WASHINGTON — Despite the financial struggles and criticism faced by prominent fast-rail projects in California and Florida, high-speed and regional rail is likely to proceed out of necessity, according to an analysis by Fitch Ratings.

The analysis, issued Thursday, concedes that projects like California’s largely bond-financed proposal to build 500 miles of high-speed passenger train lines between San Francisco and Los Angeles face obstacles as state governments look to cut spending and voters continue to feel the effects of a weak economy.

That, however, won’t ultimately prevent them from moving forward as the result of “societal and practical factors,” the rating agency said.

“Ideas around driving less have entered the mainstream and are sometimes at odds with basic transportation needs,” Fitch said. “State and federal spending on transportation has not kept up with needs, while Interstates (particularly in land-constrained regions) have seen an increase in congestion that requires expensive highway expansions.”

The California rail proposal’s estimated costs more than doubled, from a 2010 estimate of $45 billion to a revised 2011 estimate of $98.5 billion. A peer review panel recommended this month that California hold off on borrowing billions of dollars to finance the project, calling the endeavor “an immense financial risk.”

Gov. Jerry Brown, however, said he would ask the Legislature to authorize a $9.95 billion general obligation bond measure for the project that was approved by voters in 2008. Republican lawmakers said this week they would seek to block those bonds from being issued.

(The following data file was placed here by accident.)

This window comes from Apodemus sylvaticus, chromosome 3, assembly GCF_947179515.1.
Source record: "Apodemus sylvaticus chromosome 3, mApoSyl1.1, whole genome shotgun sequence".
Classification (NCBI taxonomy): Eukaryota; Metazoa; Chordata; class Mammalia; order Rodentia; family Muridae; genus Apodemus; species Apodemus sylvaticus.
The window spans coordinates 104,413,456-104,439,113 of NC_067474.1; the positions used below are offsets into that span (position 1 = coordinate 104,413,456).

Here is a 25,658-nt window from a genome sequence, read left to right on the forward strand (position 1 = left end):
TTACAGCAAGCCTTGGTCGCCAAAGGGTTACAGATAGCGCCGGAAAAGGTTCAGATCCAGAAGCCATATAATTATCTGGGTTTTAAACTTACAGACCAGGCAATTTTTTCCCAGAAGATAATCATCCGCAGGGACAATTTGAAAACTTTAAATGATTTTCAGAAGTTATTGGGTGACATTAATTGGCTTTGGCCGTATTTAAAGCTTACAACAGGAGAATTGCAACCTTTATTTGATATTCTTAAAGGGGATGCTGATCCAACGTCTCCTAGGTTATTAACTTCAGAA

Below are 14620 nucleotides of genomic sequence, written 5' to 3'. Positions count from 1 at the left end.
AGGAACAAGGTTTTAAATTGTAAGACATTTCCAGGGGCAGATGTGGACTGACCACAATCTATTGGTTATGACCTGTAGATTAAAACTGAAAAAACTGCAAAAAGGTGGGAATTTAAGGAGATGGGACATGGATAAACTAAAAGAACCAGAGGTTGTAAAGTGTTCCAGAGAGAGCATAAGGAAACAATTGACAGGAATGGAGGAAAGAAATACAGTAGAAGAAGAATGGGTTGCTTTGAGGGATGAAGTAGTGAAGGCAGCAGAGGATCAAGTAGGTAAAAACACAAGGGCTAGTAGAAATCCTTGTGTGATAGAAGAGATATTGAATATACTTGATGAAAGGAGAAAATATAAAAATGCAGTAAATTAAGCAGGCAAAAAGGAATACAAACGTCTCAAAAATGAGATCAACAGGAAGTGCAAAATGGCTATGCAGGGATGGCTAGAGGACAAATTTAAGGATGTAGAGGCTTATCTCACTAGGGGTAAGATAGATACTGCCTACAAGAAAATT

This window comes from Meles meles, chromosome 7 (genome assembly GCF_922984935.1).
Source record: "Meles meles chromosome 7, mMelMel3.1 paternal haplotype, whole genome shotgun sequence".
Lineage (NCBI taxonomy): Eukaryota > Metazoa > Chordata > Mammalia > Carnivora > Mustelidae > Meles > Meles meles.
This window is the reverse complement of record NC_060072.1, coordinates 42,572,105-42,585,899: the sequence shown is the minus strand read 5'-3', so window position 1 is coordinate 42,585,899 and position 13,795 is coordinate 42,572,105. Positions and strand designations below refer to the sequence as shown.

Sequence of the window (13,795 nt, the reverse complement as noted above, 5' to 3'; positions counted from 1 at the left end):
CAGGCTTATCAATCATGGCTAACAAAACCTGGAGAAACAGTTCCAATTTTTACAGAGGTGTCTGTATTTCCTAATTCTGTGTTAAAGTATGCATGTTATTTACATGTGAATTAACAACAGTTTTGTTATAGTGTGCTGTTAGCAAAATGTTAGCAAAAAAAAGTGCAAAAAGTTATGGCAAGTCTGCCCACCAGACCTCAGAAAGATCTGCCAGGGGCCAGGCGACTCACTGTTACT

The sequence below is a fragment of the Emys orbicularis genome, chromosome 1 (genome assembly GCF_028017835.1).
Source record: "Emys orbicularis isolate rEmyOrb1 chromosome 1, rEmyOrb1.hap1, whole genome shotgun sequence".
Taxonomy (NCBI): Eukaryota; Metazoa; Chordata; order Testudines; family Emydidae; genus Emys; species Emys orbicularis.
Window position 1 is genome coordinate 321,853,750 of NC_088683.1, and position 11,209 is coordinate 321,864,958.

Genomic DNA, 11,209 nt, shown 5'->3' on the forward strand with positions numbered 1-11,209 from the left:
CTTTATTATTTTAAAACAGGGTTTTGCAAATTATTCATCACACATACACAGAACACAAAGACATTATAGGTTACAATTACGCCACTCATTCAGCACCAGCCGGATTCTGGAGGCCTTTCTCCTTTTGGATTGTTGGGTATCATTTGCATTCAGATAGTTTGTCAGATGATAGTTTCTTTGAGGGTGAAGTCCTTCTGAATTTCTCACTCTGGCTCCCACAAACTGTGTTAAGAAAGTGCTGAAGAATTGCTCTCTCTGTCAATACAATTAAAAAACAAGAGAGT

The project also took a verbal whipping in Washington last month during a meeting of the House Transportation Committee, where chairman Rep. John Mica, R-Fla., said the project was “imploding.”

Fast rail has also struggled in Florida, where Gov. Rick Scott in early 2011 refused to accept $2.4 billion in federal funds to build a portion of a high-speed network there.

Fitch said rail projects should proceed in small phases, and secure funding that runs beyond initial construction costs, unlike California’s massive undertaking.

“Plans need to include subsidies that run beyond the startup phase, as these projects are rarely (if ever) profitable from their origins,” Fitch analysts said. “Clear funding from the federal and state levels is necessary given their regional scope. We believe that bipartisan support is critical, since the lengthy implementation periods and funding needs will cross multiple election cycles.”

This might mean a delay in getting such projects off the ground, but Fitch analysts believe that short-term loss will be a long-term gain for the future of high-speed rail in the U.S.

“Over the short term,” Fitch said, “securing the considerable political and public support for HSR and other rail solutions is much more important than beginning the work on them.”

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